I fired a steel cable between the bars and grabbed one of them with the claw on the end, pulling him off Harvey and slamming his head into the bars. Two ran out of the cell as one of them pulled the sheet around Harvey’s neck, the Hangman continuing to gasp fervently for air. One of them hit the floor as Iris’s heel connected with his jaw. She pushed her hand down against the floored opponent, a bolt of electricity shooting from her fingers and rendering her opponent unconscious. The man who’d hit the bars stood up, swinging for me as I dodged, striking him in the stomach before flipping him aside again. I watched as Iris broke the elbow of the third over her leg, bearing her weight down on him and pushing him my direction. I spun him around, transferring the downward power into forward motion as I slammed his head into a fuse box, shocking him out.
A straight, black steel sword shot into my hand, and I pointed it at the man in the cell.
“Let him go.”
The sword flew from my hand, slicing the sheet as Harvey pulled air into his lungs and piercing through the shoulder of the man in the cell. I stepped into the cell over Harvey’s body, gripping the sword backhanded as I used it to pull the man out of the cell and force him to the floor. I pulled the blade from him, blood dripping down the edge as he collapsed to the floor, grasping at his wound. I turned toward the one I’d left conscious, picking him up by the collar and forcing him against the wall. He gazed in horror at the man bleeding on the floor and the one who hit the electrical box.
“There’s a reason I didn’t break your legs.” I said. “Tell Lazarus that he hasn’t beaten me yet, and as long as I’m alive and he wants to wage a war against my city, he will do it on my terms.”
I threw him down the hall, and he subsequently stood up and ran.
I turned to the man on the floor, clutching at his stab wound. I struck his head with the end of my scythe, shocking him into unconsciousness.
Her hand glowed white as she pressed it to the wound, working to close it and prevent him from bleeding out. She looked toward their bodies, making sure they were okay, when her eyes met the body of the one who’d hit the fuse box. She spread her fingers and placed them on his chest, closing her eyes for a moment and looking for a pulse.
“His heart stopped.”
She rubbed her hands together, electricity charging between them. I placed the metal sigils at the end of my scythes on his chest, as Iris grabbed the handles. He tensed against the floor as the first pulse blew through him, still unresponsive. Iris shocked him again, searching desperately for a sign. Nothing.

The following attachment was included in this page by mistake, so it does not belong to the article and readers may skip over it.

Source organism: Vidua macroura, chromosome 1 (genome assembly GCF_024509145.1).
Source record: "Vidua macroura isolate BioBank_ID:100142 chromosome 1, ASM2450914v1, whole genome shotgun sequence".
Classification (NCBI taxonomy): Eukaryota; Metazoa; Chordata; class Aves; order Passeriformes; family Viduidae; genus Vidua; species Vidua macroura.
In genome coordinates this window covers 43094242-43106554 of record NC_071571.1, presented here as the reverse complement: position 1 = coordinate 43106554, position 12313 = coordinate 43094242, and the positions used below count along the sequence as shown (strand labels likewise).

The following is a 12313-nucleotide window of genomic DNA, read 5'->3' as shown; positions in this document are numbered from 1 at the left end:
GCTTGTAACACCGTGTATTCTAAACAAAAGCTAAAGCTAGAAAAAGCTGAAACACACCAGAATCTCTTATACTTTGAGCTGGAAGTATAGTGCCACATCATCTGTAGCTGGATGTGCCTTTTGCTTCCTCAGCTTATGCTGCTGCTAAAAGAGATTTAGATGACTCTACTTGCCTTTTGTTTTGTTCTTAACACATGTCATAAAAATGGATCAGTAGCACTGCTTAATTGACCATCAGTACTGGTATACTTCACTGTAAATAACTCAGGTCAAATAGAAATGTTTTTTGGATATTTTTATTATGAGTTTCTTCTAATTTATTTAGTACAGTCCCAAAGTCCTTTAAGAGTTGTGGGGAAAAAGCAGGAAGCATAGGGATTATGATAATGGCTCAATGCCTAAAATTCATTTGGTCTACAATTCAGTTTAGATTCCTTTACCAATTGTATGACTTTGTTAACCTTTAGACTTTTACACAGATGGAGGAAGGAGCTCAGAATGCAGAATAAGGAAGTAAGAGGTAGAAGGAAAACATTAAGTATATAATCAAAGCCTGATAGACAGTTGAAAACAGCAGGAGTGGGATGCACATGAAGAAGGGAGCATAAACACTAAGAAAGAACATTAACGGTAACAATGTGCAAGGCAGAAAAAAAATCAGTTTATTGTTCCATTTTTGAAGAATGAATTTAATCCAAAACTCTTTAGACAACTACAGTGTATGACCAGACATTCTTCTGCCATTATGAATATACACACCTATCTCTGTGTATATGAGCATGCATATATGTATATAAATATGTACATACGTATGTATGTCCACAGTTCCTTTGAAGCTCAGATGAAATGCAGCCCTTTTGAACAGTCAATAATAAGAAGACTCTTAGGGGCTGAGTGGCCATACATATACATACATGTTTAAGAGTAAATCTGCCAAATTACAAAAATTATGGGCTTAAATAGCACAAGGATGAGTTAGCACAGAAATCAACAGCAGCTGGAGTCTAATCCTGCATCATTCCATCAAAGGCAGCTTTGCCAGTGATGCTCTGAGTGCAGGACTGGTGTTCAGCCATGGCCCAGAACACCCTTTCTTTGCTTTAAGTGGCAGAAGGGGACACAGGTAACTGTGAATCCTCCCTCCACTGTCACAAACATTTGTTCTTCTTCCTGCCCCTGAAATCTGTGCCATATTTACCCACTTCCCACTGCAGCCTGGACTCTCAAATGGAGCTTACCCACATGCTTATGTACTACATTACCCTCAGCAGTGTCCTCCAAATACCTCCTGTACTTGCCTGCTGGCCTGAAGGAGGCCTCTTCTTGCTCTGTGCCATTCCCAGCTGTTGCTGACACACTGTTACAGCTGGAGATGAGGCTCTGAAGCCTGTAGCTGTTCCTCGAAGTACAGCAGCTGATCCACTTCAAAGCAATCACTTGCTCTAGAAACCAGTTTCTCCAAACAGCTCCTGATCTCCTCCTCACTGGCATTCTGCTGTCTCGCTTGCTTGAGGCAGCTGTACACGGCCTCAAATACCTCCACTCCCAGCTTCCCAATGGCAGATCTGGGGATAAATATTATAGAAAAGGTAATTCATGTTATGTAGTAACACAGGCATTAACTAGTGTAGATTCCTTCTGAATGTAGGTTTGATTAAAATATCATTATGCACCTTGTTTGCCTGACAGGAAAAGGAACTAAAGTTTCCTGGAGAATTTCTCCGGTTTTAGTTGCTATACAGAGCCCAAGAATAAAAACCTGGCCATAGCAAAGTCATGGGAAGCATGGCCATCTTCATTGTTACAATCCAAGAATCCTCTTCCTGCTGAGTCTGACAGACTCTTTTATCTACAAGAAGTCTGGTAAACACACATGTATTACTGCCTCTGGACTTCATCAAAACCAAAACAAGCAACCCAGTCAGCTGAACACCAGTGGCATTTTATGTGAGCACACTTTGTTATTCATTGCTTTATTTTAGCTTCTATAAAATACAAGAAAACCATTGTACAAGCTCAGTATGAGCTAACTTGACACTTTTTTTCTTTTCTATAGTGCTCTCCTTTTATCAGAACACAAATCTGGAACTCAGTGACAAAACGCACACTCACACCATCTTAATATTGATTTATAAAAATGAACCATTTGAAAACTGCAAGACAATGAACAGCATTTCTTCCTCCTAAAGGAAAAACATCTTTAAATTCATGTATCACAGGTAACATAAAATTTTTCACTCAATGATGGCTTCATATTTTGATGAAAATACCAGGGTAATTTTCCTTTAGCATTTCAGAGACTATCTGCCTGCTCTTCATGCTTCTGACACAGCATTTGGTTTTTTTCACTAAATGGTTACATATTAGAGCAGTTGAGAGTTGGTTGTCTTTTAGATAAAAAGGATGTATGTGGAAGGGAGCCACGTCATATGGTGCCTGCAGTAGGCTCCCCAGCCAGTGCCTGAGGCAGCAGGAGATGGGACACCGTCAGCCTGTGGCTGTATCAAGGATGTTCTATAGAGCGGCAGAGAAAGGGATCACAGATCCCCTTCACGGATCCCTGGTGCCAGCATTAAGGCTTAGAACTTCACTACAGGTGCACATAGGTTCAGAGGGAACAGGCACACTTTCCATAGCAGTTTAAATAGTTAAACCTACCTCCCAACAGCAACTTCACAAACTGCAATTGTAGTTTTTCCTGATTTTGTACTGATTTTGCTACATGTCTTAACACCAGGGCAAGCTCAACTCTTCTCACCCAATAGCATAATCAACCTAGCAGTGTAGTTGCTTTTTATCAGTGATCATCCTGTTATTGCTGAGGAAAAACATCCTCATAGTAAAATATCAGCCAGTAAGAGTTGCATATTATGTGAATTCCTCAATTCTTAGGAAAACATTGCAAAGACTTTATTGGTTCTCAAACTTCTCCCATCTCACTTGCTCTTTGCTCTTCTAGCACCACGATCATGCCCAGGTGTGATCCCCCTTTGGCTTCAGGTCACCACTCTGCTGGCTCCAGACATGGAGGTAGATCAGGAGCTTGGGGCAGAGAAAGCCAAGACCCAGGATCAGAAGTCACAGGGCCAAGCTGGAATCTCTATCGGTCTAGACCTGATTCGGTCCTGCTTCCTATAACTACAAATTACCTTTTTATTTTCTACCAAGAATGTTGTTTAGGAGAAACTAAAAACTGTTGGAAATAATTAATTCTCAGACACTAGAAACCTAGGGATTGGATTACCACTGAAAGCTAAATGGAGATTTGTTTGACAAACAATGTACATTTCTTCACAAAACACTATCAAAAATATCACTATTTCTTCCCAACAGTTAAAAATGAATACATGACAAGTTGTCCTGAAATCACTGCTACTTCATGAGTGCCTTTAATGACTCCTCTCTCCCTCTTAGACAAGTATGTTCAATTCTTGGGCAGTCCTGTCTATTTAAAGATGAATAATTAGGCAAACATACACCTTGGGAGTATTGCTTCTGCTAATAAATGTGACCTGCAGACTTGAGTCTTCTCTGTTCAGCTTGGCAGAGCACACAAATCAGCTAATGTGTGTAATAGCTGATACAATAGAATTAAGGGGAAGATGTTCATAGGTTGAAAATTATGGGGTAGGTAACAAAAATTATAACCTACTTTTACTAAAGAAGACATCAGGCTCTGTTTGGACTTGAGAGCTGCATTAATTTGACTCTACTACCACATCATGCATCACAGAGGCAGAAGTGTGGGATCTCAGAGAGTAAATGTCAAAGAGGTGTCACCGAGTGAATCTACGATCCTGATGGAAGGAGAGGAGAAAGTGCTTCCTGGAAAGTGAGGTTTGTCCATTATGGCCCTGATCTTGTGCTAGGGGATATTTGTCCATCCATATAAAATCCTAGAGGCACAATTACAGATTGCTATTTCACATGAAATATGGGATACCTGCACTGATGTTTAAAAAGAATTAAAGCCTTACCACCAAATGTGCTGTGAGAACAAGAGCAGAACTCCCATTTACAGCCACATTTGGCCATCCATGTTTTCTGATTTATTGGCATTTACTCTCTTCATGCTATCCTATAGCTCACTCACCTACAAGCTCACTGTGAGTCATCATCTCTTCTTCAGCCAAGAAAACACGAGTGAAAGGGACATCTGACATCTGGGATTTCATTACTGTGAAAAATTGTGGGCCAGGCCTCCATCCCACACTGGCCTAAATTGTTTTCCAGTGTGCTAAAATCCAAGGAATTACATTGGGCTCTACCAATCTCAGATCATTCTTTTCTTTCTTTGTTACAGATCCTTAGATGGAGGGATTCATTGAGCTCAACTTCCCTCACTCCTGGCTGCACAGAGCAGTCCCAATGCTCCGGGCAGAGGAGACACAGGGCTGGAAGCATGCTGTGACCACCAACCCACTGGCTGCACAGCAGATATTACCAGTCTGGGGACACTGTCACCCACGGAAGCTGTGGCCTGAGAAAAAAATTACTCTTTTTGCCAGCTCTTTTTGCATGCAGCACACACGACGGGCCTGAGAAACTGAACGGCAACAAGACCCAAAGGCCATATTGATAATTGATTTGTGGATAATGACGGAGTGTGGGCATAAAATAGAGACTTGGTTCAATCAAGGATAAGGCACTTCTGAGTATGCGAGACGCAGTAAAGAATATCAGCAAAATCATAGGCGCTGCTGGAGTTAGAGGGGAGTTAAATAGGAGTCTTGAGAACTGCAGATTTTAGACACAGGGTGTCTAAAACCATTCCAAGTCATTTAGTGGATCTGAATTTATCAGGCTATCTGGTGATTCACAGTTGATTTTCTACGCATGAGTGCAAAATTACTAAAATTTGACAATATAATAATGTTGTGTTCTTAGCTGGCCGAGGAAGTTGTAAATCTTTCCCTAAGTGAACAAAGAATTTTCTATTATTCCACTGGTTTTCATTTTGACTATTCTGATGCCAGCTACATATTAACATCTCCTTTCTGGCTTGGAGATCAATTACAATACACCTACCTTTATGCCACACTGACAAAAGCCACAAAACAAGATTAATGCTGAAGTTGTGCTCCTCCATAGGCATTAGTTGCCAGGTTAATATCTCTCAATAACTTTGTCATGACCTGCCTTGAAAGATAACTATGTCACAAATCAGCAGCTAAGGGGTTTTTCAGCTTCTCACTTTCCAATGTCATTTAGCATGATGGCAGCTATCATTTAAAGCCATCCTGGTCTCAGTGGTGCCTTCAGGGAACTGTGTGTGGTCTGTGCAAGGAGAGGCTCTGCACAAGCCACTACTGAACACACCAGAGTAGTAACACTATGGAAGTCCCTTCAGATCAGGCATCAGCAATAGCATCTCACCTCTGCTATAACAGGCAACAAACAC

She shocked him once more and his unconscious body drew in breath, his pulse roaring back to life.
“Is he going to be okay?” I asked.
“He should be. Just make sure we get some paramedics here soon.”
“You can’t cling to life forever…” The Hangman choked, pushing himself up from the floor with his hands. “You know that better than anyone else.”
“I don’t just kill people like this, Harvey.”
“What about Lazarus?” He wheezed, sitting down on the edge of his cot. “What’s the difference?”
“I’m not like you.” I said. “The people don’t need a butcher, they need a hero.”
He cleared his throat, whispering. “Do you truly believe you can give them one?”
I thought for a moment. “…I can try.”
“Then do what you must to Lazarus Wolfe…” He wheezed. “Do the impossible… Or else.”
The night hung thick over the warehouse dock as we awaited Lazarus’s arrival, a steady silence in the air.
“Is everything set?” Iris asked.
“I think so.” I said. “He should be here any minute.”
“Are you ready?”
I sighed. I wasn’t sure. This plan didn’t have the best chance of working perfectly, but it was about the only opportunity. If it didn’t work the first time, Lazarus would have us beaten.
I couldn’t let that happen.
“I don’t have the choice.” I said. “We have to do this.”
She placed her hand on mine. “Then we will. I’m on your side.”
“A bold choice.” Called the voice from outside the door, silhouetted in the moonlight as he stepped through the door of the warehouse. “The cities being invaded typically don’t claim they control the war.”
I stood silent, open, empty hands. “It’s been a while.”
“I suppose it has.” He said. He stepped into the light, the fullness of his form revealing itself, followed by six men with automatic rifles and shotguns. Lazarus appeared in the image of a reasonably large man in a black suit, almost six and half feet of sizeable brawn. His skin was an uncanny shade, greyed as though he were a man twice his age, yet taught over his wide face. His sharp grey hair was smoothed back against his skull, piercing grey eyes squared forward. “I’ve been waiting for my chance to kill you.”
“I guess there’s a first time for everything.” I sneered.
“Typical.” Lazarus scowled. “No reverence for anyone, even when you’re beaten.”
“Am I dead yet?” I said. “You get the reverence you’re owed from me, and respect for the dead doesn’t really count in your case.”